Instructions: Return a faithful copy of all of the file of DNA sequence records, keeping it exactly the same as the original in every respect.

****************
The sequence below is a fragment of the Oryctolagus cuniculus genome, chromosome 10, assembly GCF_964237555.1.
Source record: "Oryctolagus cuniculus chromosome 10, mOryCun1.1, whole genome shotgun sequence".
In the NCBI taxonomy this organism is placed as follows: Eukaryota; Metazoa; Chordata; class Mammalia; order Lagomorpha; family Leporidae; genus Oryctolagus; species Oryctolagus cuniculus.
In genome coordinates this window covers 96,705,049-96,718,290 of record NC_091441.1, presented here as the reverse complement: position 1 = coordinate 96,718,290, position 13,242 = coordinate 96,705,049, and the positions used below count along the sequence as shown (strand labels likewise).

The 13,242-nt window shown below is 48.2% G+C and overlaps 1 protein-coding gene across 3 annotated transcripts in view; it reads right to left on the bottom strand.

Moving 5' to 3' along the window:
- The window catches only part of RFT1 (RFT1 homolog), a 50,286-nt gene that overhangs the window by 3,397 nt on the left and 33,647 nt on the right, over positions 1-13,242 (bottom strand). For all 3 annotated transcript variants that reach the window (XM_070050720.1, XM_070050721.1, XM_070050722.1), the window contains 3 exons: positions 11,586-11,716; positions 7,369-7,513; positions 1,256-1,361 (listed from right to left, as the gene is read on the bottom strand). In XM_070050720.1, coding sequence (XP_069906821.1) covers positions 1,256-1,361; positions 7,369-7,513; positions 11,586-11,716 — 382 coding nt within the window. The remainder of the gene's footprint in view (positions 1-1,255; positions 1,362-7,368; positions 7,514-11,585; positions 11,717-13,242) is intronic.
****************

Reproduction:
The sequence below is a fragment of the Oryctolagus cuniculus genome, chromosome 10, assembly GCF_964237555.1.
Source record: "Oryctolagus cuniculus chromosome 10, mOryCun1.1, whole genome shotgun sequence".
In the NCBI taxonomy this organism is placed as follows: Eukaryota; Metazoa; Chordata; class Mammalia; order Lagomorpha; family Leporidae; genus Oryctolagus; species Oryctolagus cuniculus.
In genome coordinates this window covers 96,705,049-96,718,290 of record NC_091441.1, presented here as the reverse complement: position 1 = coordinate 96,718,290, position 13,242 = coordinate 96,705,049, and the positions used below count along the sequence as shown (strand labels likewise).

The 13,242-nt window shown below is 48.2% G+C and overlaps 1 protein-coding gene across 3 annotated transcripts in view; it reads right to left on the bottom strand.

Moving 5' to 3' along the window:
- The window catches only part of RFT1 (RFT1 homolog), a 50,286-nt gene that overhangs the window by 3,397 nt on the left and 33,647 nt on the right, over positions 1-13,242 (bottom strand). For all 3 annotated transcript variants that reach the window (XM_070050720.1, XM_070050721.1, XM_070050722.1), the window contains 3 exons: positions 11,586-11,716; positions 7,369-7,513; positions 1,256-1,361 (listed from right to left, as the gene is read on the bottom strand). In XM_070050720.1, coding sequence (XP_069906821.1) covers positions 1,256-1,361; positions 7,369-7,513; positions 11,586-11,716 — 382 coding nt within the window. The remainder of the gene's footprint in view (positions 1-1,255; positions 1,362-7,368; positions 7,514-11,585; positions 11,717-13,242) is intronic.